'Disappointing' progress on FE to HE progression

A 'step change' is needed so FE students get full credit for their studies when going to university, says commissioner

There is much progress still to be made to ensure that FE students get full credit for their studies when they move up to university, says Scotland's commissioner for fair access

Progress on articulation, the process that allows students with higher national qualifications from college to move straight into the second or third year of a degree, has been “disappointing”, according to Scotland's commissioner for fair access.

In his second report, published this morning, Professor Peter Scott says too many applicants with Higher Nationals (HNs) were “being denied the credit to which they are entitled”.

“This is particularly frustrating at a time when new types of qualification, particularly in work-based learning, are becoming increasingly significant, even if students on Foundation and Graduate Apprenticeships are still comparatively small. A step change in university practice – and attitudes – is needed,” he adds.


Read more: Only half of uni entrants from college get full credit for qualifications

Background: Cooperation between colleges, schools and universities essential, says Scotland's education secretary

Opinion: 'Scotland's colleges put the country ahead on access to HE'


Widening access to university 

Through the mechanism known as “articulation” in Scotland, those with an HND should be able to move straight into the third year of a four-year degree at a Scottish university, while those with an HNC should be able to move into the second year if they are given full credit for their prior learning. However, in the past, the majority of students have not been given full credit or “advanced standing” – getting only “advanced progression” (or partial credit) or no credit at all.

In April, figures published by the Scottish Funding Council showed that only just over half of students entering university after gaining a Higher National Certificate or a Higher National Diploma at college gained full credit for those qualifications in 2017-18.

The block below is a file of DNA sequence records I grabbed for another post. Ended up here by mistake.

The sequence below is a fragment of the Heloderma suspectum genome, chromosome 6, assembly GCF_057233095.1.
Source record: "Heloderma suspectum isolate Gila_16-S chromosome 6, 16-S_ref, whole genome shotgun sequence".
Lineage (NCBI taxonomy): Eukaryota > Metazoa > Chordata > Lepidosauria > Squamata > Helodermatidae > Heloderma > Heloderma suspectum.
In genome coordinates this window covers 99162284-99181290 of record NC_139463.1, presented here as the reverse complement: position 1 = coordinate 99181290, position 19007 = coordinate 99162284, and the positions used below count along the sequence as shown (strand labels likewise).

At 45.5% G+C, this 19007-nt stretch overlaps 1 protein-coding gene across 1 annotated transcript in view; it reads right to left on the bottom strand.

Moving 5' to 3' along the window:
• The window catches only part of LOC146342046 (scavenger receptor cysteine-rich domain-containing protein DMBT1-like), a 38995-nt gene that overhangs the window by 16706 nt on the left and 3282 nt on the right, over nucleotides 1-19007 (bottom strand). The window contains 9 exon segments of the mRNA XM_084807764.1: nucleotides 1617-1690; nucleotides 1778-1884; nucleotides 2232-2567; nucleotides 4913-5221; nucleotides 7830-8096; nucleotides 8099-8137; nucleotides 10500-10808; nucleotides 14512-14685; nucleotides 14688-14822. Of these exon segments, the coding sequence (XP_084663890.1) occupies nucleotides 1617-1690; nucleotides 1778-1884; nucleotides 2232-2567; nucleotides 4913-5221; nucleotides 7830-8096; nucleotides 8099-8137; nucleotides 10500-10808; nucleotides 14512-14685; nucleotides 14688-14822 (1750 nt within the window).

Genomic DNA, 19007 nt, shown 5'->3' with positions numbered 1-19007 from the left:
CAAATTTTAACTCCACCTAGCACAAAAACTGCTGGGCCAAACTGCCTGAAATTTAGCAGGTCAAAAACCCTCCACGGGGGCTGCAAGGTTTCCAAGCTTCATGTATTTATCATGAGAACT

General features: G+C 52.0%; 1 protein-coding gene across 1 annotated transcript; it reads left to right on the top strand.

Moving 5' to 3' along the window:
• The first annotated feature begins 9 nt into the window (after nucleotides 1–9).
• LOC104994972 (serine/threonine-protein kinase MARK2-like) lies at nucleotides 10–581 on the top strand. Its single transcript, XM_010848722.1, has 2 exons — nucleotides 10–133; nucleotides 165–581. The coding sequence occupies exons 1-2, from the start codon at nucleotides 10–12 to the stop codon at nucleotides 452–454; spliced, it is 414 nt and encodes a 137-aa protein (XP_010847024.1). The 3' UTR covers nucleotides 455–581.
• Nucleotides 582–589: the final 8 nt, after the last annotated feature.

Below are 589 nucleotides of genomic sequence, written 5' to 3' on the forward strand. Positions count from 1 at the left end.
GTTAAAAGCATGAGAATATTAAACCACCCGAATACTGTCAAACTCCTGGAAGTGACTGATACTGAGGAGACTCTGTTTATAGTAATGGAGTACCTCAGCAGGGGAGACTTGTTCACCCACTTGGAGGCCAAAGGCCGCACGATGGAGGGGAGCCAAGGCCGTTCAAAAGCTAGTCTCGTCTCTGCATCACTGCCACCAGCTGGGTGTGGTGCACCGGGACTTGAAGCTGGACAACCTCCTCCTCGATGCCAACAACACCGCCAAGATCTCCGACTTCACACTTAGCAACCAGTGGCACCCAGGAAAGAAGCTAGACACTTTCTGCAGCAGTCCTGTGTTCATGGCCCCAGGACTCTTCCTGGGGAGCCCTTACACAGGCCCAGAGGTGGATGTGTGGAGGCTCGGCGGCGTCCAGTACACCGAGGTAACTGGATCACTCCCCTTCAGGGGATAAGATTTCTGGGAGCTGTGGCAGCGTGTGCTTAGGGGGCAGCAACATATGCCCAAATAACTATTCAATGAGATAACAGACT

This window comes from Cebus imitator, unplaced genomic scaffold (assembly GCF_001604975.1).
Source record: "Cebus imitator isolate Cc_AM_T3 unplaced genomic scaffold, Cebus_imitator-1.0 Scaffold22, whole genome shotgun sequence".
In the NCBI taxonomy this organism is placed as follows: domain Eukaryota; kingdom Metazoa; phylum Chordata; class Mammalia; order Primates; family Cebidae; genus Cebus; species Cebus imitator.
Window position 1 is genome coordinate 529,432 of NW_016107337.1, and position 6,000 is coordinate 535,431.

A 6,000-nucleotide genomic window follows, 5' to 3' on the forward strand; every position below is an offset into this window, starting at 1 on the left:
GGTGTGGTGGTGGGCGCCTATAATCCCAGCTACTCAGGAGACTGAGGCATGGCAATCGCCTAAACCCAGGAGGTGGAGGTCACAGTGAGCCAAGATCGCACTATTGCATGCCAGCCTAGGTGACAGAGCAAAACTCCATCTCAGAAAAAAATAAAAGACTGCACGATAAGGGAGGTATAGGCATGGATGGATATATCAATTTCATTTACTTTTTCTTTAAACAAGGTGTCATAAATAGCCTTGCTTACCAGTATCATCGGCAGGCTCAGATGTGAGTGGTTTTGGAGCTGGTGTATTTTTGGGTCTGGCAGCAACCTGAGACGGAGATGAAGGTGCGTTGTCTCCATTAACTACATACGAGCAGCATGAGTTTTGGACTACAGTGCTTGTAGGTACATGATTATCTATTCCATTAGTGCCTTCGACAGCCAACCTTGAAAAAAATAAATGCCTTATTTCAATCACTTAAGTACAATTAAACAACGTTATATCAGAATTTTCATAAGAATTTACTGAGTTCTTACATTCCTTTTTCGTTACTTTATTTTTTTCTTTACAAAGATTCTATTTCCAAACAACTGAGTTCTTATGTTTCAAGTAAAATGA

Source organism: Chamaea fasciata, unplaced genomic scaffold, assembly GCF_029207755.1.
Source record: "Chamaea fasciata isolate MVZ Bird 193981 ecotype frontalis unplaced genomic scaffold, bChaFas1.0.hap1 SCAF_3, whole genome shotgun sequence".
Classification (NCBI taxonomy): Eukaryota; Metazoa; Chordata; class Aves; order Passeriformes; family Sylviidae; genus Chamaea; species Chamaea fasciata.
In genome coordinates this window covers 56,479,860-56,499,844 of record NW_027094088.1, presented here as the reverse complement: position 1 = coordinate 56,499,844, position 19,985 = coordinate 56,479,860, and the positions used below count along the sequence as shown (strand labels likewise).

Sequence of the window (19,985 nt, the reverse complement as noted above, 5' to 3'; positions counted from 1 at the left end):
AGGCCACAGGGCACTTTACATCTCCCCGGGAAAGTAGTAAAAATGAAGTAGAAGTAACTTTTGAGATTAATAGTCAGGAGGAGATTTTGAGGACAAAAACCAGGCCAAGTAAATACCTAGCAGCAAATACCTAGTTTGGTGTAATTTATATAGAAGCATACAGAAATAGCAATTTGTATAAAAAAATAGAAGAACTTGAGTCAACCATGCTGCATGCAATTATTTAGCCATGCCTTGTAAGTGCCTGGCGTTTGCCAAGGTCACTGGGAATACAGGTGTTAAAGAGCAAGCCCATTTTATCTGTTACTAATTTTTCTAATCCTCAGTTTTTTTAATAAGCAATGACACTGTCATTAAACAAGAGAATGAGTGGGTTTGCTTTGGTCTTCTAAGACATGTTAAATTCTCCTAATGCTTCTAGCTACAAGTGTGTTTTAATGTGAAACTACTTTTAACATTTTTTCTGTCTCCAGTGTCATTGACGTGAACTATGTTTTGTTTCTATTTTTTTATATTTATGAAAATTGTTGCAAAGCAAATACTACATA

This morning’s report states: “Instead of the step change that is needed, only gradual improvement has been made. This is a major issue. Currently more than one in four first degree entrants (26.1 per cent) comes via an HN route, although around 60 per cent (and 80 per cent of those with advanced standing) are to be found in only four universities - West of Scotland, Glasgow Caledonian, Robert Gordon and Napier. Although not all articulating students with HNs come from deprived communities.”

It adds: “The various explanations of, and justifications for, this reluctance to allow HN students advanced standing on degrees were discussed in my first annual report. They include students switching subjects and/or not wishing to receive full credit to allow themselves more time to acclimatise to degree-level study, a poor ‘fit’ between the HN and degree curriculum even in the same or similar subjects, and the belief that there are important differences between HNs and degrees in learning style and culture (or even that there is some kind of existential gulf between higher professional and vocational education and a university education). Some of these explanations are valid; others are not.”

In this morning’s report, the commissioner concludes that overall, good progress has been made to meet the 2021 interim targets for fair access” to university, and “the goal of achieving a level playing field for all applicants irrespective of social circumstances now looks achievable”.

“Scotland is now setting the pace in the UK in terms of widening participation, with more rapid improvement in the opportunities for young people from socially deprived backgrounds to go to university than any other UK nation.”

However, he adds that the distribution of students from socially deprived backgrounds between colleges and universities, between different types of universities and between individual universities, is “still very uneven”.

Karen Watt, chief executive of the Scottish Funding Council, said: “The commissioner’s report shows evidence of good progress and that universities and colleges are working hard to ensure everyone has a fair chance of a place on a higher education course.

“The report also points out that there is a lot of work still to do. We will continue to play our part in this collective challenge until we have a truly level playing field.”

A spokesperson for Colleges Scotland said: “We agree with the commissioner that there are too many students not being given the credit for qualifications already achieved, and we will continue to work with the Scottish government and universities to ensure that college students across Scotland are given due recognition for prior learning so that they can progress on to university if they wish without any unnecessary repetition.”

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